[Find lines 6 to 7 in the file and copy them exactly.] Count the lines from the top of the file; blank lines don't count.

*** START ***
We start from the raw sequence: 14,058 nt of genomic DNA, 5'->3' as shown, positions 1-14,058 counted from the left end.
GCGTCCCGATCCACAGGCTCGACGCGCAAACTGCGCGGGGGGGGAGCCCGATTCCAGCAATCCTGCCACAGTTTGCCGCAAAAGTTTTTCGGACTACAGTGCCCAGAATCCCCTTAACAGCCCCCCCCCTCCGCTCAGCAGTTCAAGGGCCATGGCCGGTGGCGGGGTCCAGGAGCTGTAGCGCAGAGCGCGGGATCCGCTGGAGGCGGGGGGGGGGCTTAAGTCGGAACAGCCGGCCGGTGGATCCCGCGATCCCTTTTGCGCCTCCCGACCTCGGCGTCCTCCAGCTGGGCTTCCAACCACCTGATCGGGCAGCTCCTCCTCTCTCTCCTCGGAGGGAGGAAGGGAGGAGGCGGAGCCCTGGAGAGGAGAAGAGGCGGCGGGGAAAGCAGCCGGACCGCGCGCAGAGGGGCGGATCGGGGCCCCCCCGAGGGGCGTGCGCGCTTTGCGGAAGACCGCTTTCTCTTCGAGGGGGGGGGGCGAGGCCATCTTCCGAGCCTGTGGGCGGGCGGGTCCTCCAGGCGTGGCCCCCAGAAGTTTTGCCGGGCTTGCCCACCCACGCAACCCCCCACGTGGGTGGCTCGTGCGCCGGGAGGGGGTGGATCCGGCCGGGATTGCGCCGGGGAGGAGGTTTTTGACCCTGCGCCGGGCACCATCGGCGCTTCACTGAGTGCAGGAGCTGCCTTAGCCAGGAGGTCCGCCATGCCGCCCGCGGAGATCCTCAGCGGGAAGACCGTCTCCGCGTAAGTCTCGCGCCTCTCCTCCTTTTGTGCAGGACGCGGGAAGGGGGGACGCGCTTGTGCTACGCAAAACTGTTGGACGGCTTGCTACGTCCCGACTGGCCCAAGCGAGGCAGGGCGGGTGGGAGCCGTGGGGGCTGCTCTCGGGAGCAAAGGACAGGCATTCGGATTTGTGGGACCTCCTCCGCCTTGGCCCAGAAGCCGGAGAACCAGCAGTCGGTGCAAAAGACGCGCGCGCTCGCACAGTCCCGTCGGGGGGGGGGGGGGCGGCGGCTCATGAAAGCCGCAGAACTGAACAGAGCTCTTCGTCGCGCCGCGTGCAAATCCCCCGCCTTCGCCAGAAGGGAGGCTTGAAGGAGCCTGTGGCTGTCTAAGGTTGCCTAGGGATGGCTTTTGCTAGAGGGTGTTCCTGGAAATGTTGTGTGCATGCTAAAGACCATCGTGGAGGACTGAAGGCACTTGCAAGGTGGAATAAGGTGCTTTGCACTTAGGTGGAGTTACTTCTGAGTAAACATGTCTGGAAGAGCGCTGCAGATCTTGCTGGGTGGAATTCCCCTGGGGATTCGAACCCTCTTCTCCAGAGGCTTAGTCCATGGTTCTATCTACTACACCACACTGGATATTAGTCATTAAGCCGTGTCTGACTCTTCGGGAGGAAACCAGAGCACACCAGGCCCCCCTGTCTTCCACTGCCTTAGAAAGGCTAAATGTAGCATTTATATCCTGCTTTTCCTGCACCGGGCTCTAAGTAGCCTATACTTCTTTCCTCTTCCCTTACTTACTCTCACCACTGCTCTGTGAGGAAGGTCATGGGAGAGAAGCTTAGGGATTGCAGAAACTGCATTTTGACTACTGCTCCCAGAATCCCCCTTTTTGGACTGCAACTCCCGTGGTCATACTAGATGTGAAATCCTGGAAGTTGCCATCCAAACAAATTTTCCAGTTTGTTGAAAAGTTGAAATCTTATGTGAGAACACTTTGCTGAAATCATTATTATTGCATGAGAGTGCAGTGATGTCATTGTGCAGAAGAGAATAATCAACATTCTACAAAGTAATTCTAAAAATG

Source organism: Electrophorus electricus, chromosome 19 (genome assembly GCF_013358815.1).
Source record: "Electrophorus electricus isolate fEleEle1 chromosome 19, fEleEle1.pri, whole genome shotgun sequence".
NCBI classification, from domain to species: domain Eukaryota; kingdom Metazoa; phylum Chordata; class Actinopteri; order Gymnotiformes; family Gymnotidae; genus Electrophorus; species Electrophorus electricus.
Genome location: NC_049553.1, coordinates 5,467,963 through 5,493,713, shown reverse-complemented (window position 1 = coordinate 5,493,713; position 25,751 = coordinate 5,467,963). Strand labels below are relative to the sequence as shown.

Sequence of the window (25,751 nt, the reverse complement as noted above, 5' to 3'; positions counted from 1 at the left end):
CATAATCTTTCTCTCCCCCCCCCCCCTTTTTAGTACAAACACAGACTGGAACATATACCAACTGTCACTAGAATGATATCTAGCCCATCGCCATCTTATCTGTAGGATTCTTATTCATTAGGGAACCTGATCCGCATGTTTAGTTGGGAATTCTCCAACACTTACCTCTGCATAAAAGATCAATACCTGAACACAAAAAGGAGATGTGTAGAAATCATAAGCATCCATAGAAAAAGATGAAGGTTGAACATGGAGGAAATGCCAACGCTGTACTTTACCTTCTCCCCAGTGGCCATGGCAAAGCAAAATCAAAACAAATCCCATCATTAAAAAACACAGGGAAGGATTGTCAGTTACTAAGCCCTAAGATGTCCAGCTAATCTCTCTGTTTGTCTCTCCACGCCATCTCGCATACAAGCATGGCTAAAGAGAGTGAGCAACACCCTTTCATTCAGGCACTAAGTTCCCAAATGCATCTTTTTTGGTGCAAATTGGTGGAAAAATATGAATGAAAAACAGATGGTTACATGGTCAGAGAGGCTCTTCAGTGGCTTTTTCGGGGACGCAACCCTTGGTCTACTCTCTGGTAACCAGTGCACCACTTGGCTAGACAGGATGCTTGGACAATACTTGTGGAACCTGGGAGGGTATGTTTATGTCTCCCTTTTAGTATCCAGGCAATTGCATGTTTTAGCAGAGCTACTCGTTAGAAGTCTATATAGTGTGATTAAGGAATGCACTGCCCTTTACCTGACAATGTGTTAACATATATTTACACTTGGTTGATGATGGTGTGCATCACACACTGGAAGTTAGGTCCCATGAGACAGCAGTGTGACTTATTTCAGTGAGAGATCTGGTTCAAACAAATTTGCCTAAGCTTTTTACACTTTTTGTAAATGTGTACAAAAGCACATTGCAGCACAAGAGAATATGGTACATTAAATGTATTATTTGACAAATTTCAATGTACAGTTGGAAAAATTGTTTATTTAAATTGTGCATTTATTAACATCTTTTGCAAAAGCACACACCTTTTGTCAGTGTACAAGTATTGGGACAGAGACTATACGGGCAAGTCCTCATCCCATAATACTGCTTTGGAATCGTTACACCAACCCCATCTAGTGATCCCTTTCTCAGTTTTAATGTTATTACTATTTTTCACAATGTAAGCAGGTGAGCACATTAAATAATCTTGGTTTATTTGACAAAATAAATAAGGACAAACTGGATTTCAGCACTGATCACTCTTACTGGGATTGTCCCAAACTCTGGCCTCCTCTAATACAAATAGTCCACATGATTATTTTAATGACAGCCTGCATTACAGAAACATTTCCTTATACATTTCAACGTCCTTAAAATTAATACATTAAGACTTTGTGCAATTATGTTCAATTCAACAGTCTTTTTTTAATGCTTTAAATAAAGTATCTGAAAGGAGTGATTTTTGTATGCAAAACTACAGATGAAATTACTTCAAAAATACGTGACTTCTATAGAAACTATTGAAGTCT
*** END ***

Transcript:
Genome location: NC_049553.1, coordinates 5,467,963 through 5,493,713, shown reverse-complemented (window position 1 = coordinate 5,493,713; position 25,751 = coordinate 5,467,963). Strand labels below are relative to the sequence as shown.

Sequence of the window (25,751 nt, the reverse complement as noted above, 5' to 3'; positions counted from 1 at the left end):